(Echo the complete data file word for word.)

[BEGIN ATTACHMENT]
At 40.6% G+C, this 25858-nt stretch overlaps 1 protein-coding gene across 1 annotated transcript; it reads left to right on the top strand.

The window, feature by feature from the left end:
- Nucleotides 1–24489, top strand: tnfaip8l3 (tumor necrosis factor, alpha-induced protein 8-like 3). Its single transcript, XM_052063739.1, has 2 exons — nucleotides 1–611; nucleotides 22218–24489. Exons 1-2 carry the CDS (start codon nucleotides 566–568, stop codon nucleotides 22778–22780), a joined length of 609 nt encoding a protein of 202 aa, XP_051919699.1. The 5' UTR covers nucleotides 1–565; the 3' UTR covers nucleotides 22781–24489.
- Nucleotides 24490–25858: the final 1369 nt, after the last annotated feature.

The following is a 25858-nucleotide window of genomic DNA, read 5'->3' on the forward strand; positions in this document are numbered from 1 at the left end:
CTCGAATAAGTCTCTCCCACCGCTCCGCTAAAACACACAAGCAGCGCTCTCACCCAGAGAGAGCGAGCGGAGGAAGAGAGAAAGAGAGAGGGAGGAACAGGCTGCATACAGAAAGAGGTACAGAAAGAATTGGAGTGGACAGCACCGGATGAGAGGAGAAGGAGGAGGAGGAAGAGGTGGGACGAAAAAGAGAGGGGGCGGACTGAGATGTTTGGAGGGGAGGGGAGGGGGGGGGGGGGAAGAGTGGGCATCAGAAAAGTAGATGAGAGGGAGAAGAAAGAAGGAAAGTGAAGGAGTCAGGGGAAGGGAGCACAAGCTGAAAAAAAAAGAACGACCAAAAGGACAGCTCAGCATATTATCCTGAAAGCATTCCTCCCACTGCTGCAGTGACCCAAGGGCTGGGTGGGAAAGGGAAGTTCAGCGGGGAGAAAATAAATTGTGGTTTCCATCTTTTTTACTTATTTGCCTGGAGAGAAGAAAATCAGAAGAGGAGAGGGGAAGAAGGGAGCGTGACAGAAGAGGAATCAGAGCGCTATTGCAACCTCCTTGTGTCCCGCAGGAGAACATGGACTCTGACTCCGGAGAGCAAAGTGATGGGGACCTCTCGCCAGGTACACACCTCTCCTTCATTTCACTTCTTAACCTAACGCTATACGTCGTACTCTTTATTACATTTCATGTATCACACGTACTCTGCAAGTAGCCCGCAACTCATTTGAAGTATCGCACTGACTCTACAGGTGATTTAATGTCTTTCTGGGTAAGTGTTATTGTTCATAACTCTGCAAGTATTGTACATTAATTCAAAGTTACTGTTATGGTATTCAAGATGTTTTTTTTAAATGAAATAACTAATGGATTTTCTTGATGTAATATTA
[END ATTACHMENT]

At 40.6% G+C, this 25858-nt stretch overlaps 1 protein-coding gene across 1 annotated transcript; it reads left to right on the top strand.

The window, feature by feature from the left end:
- Nucleotides 1–24489, top strand: tnfaip8l3 (tumor necrosis factor, alpha-induced protein 8-like 3). Its single transcript, XM_052063739.1, has 2 exons — nucleotides 1–611; nucleotides 22218–24489. Exons 1-2 carry the CDS (start codon nucleotides 566–568, stop codon nucleotides 22778–22780), a joined length of 609 nt encoding a protein of 202 aa, XP_051919699.1. The 5' UTR covers nucleotides 1–565; the 3' UTR covers nucleotides 22781–24489.
- Nucleotides 24490–25858: the final 1369 nt, after the last annotated feature.

The following is a 25858-nucleotide window of genomic DNA, read 5'->3' on the forward strand; positions in this document are numbered from 1 at the left end:
CTCGAATAAGTCTCTCCCACCGCTCCGCTAAAACACACAAGCAGCGCTCTCACCCAGAGAGAGCGAGCGGAGGAAGAGAGAAAGAGAGAGGGAGGAACAGGCTGCATACAGAAAGAGGTACAGAAAGAATTGGAGTGGACAGCACCGGATGAGAGGAGAAGGAGGAGGAGGAAGAGGTGGGACGAAAAAGAGAGGGGGCGGACTGAGATGTTTGGAGGGGAGGGGAGGGGGGGGGGGGGAAGAGTGGGCATCAGAAAAGTAGATGAGAGGGAGAAGAAAGAAGGAAAGTGAAGGAGTCAGGGGAAGGGAGCACAAGCTGAAAAAAAAAGAACGACCAAAAGGACAGCTCAGCATATTATCCTGAAAGCATTCCTCCCACTGCTGCAGTGACCCAAGGGCTGGGTGGGAAAGGGAAGTTCAGCGGGGAGAAAATAAATTGTGGTTTCCATCTTTTTTACTTATTTGCCTGGAGAGAAGAAAATCAGAAGAGGAGAGGGGAAGAAGGGAGCGTGACAGAAGAGGAATCAGAGCGCTATTGCAACCTCCTTGTGTCCCGCAGGAGAACATGGACTCTGACTCCGGAGAGCAAAGTGATGGGGACCTCTCGCCAGGTACACACCTCTCCTTCATTTCACTTCTTAACCTAACGCTATACGTCGTACTCTTTATTACATTTCATGTATCACACGTACTCTGCAAGTAGCCCGCAACTCATTTGAAGTATCGCACTGACTCTACAGGTGATTTAATGTCTTTCTGGGTAAGTGTTATTGTTCATAACTCTGCAAGTATTGTACATTAATTCAAAGTTACTGTTATGGTATTCAAGATGTTTTTTTTAAATGAAATAACTAATGGATTTTCTTGATGTAATATTA